1. The Levi shaves his entire body. This is a massive difference from the Nazir who grows his hair. Why? These are two distinct paths to holiness. The Levi is designated as Holy by Hashem. As part of this, they lose part of their individuality in order to fit Hashem’s designation and serve as holy flight attendant for Hashem on behalf of the Children of Israel. But the Nazir designates himself. He individually distinguishes himself from the community. So his hair, which accents his individuality, can not be banned. For this distinction, the Nazir earns the crown of Hashem – but only temporarily. In his pursuit of holiness he has separated himself from the community.
  2. Why is there a plague if the people approach? It is all tied into the story of the first born. The first born, not the Leviim were supposed to represent the Jewish people to Hashem. They were cut off from the role because of the Golden Calf. What was the sin of the Golden Calf? They made an amalgamated G-d – in essence their worshipped their own peoplehood. The Leviim responded by standing up for G-d. The Jewish people, prone to self-worship, are incompatible with the tremendous Kedusha of the Mishkan. Why is there a plague and not just a punishment for those who approach? Because the amalgamated god represented the sin of the people brought together, not individuals. Plague doesn’t target individuals, but affects the whole people.
  3. The Exodus is the first of the 5 Commandments dealing with G-d just as murder is the first of the 5 Commandments dealing with people. Hashem exists in our world because we remember the Exodus. As were designated as a nation by marking our doors with the blood of the Pesach offering, we can see that the core of the Jewish people is service as witnesses of Hashem bringing us out of Egypt. An individual who fails to offer the Pesach offering cuts themselves off from the nation.
  4. The trumpet is one of three hammered items (Menorah and Cherubim being the others). As I’ve mentioned earlier, these reflect the bringing down of heavenly spiritual reality into our world. The shofar itself is the note of revelation. With this blowing, we have long blasts and short blasts. Long blasts assemble the people to Hashem. Short move the tribes in order. The longest blast occurs on Har Sinai. The lesson here is that Hashem instructs us with the long blasts. And then we respond with our own holy notes – the short blasts. Our short blasts, powered with our own Ruach HaKodesh, make his overall command a reality in our world. It is a spiritual echo.
  5. Why do we detail this move so precisely? The answer is given at the end. The Holy Aron moves ahead 3 days on a 3 day journey. In essence, it teleports ahead. Why? To search for a place of Menucha – comfort. At the end of the last Parsha we saw Moshe hearing a voice from between the Keruvim. The last time the Keruvim were active was in setting up the barrier to Gan Eden. He hears the voice from Gan Eden. Here, those same Keruvim adopt the Aron are searching for comfort for the Jewish people. At least temporarily, they are providing the Jewish people with Eden.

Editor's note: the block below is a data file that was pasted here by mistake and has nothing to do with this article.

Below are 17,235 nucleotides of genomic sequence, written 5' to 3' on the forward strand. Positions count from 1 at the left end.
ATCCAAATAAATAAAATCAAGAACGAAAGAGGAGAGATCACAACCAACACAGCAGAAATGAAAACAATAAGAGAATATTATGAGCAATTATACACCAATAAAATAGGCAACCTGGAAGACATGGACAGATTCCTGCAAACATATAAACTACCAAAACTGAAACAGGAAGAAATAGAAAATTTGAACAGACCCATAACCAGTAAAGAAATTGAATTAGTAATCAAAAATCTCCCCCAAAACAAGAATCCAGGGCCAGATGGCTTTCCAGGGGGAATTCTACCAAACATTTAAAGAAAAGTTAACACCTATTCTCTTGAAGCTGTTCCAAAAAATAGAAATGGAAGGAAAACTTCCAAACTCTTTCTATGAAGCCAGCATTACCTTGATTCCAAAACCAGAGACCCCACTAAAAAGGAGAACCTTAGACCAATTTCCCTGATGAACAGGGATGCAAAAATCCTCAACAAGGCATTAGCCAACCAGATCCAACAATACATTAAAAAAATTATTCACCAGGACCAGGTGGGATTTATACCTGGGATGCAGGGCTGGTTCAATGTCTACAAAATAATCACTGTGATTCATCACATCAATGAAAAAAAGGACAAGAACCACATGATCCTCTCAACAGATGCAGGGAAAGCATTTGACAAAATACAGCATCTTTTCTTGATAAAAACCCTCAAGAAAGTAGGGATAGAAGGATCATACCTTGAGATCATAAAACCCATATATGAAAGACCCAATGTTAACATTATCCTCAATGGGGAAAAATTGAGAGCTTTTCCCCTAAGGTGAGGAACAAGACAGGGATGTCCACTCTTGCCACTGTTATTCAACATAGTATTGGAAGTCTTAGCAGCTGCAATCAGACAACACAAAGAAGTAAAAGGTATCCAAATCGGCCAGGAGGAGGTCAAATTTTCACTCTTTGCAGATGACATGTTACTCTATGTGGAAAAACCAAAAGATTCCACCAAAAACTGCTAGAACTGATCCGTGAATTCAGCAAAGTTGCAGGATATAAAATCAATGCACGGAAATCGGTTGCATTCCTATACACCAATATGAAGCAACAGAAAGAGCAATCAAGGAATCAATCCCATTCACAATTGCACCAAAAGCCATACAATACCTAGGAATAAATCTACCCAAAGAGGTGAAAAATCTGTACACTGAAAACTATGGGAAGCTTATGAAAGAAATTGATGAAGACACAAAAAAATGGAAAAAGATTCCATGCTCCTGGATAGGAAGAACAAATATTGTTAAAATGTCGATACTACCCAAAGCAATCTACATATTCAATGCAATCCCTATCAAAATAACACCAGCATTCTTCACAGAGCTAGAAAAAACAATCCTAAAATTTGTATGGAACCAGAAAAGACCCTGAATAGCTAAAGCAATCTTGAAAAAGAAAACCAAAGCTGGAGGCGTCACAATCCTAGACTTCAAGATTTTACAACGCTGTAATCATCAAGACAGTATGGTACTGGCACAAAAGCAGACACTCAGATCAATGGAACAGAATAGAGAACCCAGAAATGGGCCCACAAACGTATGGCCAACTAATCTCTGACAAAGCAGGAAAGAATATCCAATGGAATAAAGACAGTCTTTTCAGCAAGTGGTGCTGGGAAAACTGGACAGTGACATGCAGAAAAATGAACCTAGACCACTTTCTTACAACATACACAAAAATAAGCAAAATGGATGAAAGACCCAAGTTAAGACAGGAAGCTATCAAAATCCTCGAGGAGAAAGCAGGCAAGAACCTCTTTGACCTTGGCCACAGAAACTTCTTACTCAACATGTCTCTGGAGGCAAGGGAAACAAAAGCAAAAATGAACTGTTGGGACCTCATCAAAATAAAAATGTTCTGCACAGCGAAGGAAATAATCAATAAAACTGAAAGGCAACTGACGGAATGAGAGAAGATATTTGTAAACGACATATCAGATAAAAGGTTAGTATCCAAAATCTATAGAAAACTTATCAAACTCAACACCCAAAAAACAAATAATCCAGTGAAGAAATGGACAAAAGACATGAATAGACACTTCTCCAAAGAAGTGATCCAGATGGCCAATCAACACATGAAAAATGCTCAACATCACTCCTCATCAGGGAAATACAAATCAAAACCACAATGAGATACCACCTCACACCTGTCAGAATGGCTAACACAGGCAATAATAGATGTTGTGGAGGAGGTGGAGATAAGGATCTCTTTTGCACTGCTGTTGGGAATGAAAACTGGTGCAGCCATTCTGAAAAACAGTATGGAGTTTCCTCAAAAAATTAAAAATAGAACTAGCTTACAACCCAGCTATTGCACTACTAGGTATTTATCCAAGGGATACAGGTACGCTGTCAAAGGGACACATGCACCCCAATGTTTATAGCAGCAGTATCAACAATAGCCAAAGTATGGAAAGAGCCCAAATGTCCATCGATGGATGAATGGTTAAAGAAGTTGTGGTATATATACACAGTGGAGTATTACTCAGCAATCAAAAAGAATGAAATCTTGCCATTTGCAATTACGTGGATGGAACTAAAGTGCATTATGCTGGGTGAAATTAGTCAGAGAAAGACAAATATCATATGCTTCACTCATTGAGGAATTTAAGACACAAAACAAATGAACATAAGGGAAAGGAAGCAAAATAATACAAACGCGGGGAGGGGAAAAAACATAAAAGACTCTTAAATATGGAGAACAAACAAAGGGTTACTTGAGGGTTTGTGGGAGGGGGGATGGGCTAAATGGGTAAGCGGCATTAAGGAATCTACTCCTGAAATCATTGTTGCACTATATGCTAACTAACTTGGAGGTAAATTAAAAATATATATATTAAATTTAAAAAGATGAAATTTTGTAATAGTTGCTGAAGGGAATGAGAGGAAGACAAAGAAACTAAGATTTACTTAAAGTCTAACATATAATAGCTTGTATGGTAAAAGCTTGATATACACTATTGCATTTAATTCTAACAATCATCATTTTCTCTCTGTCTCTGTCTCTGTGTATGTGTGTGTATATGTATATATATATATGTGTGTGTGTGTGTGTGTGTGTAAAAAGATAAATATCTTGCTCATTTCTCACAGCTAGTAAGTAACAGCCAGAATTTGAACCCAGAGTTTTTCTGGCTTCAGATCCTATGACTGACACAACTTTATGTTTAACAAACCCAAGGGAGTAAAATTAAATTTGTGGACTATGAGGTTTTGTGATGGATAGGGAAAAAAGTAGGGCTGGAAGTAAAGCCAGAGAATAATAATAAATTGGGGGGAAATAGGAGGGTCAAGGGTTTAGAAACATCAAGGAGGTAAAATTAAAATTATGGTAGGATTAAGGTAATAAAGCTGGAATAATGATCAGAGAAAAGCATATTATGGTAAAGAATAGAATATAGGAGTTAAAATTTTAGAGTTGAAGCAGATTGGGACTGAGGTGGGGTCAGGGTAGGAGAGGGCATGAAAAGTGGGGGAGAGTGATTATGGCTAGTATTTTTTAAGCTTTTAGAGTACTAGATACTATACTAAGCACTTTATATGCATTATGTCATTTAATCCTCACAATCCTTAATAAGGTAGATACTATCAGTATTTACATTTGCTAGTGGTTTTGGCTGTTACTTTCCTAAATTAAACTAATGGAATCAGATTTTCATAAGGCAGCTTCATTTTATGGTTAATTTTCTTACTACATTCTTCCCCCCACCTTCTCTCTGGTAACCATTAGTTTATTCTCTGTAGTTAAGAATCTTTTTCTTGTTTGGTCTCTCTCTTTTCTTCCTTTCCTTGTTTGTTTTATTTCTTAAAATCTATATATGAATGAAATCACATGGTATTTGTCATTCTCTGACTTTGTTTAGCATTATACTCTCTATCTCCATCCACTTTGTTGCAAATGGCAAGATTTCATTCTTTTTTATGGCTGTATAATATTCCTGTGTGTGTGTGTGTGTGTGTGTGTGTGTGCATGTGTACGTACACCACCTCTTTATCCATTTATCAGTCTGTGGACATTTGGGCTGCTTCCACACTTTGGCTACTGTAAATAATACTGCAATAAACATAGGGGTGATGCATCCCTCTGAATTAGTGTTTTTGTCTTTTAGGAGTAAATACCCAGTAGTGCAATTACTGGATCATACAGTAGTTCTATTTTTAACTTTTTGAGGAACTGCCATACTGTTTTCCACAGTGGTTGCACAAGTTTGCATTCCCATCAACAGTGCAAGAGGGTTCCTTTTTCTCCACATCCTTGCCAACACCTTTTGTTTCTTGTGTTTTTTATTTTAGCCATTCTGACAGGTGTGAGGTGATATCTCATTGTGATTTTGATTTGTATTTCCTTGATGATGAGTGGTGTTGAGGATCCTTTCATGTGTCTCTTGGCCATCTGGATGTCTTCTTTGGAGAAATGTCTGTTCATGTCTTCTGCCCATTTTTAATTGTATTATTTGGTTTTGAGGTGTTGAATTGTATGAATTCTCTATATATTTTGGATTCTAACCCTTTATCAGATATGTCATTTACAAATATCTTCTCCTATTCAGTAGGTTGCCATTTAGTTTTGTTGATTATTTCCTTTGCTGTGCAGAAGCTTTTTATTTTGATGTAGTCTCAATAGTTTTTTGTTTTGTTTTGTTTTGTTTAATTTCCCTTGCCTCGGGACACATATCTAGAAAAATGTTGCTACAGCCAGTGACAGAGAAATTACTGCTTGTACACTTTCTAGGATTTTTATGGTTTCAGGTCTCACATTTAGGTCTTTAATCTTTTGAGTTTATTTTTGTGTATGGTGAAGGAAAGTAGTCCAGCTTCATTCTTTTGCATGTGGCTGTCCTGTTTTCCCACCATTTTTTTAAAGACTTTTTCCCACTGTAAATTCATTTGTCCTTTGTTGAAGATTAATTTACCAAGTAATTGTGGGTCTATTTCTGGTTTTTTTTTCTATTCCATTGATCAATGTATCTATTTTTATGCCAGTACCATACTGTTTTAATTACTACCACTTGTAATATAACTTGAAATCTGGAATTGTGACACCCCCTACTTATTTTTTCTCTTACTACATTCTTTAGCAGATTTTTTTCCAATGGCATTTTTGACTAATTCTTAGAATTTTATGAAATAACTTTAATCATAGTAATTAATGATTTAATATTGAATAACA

6. But it doesn’t go well. The Hebrew word for the craving of the Jews is Toava. It last appears with Chava, who was in a similar state of comfort. It is the condition that occurs when all your needs are taken care of. It is like children whose needs are taken care of and who aren’t driven to do more. They crave – they do stupid things. And indeed, we see exactly that here, Moshe even compares the Jewish people to babies. If we, G-d willing, find ourselves in a state of comfort, we should actively seek our opportunities to add and create. Addition is the alternative.
  7. What does Hashem compare Miriam to? A daughter who should be ashamed because her father has spit in her face. She is also a child with the same problem as the people. But she craves not food or (as many Rabbis argue) sex. She craves status. It is why she suffers Tzaras (which we diagnosed as being based on conceit in an earlier parsha). Hashem compares her and Aaron to Moshe. The meekest or most humble of people. Why is he humble? Specifically because he isn’t conceited or status seeking. Just before, when Eldad and Medad were prophesying in the camp – he encouraged it. He is humble, or meek and soft spoken, in that he never seeks one-upmanship or craving. If the judges are to hate money, Moshe is the greatest of them. And when tasked by G-d himself with a headline job, he demures repeatedly. It is what makes him great. He isn’t a child out to satisfy a craving, even for status. He is a man out to create and bring meaning to the nation. He alone can be trusted.
    1. A often asked question is what Miriam and Aaron were criticizing. In fact, they were just seeking status. Race was an easy way of getting it. They criticized Moshe for marrying a black woman – and thus making them comparatively better. Status-seeking was a biblical cause of racism.

Leave a comment

Your email address will not be published. Required fields are marked *